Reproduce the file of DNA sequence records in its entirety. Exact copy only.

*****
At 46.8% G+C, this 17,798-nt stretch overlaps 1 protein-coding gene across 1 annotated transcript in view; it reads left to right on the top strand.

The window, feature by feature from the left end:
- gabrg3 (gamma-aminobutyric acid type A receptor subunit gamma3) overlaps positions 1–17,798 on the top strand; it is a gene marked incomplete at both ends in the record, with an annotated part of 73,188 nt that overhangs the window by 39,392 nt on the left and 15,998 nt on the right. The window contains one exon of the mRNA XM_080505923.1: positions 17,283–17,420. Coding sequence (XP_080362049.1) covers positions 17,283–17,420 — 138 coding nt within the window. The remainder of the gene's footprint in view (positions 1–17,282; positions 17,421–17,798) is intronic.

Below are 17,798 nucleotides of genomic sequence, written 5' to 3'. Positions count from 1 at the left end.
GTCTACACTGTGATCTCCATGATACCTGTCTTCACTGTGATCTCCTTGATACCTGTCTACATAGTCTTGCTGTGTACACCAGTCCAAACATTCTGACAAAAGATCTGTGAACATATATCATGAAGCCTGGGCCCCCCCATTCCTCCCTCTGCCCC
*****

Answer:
At 46.8% G+C, this 17,798-nt stretch overlaps 1 protein-coding gene across 1 annotated transcript in view; it reads left to right on the top strand.

The window, feature by feature from the left end:
- gabrg3 (gamma-aminobutyric acid type A receptor subunit gamma3) overlaps positions 1–17,798 on the top strand; it is a gene marked incomplete at both ends in the record, with an annotated part of 73,188 nt that overhangs the window by 39,392 nt on the left and 15,998 nt on the right. The window contains one exon of the mRNA XM_080505923.1: positions 17,283–17,420. Coding sequence (XP_080362049.1) covers positions 17,283–17,420 — 138 coding nt within the window. The remainder of the gene's footprint in view (positions 1–17,282; positions 17,421–17,798) is intronic.

Below are 17,798 nucleotides of genomic sequence, written 5' to 3'. Positions count from 1 at the left end.
GTCTACACTGTGATCTCCATGATACCTGTCTTCACTGTGATCTCCTTGATACCTGTCTACATAGTCTTGCTGTGTACACCAGTCCAAACATTCTGACAAAAGATCTGTGAACATATATCATGAAGCCTGGGCCCCCCCATTCCTCCCTCTGCCCC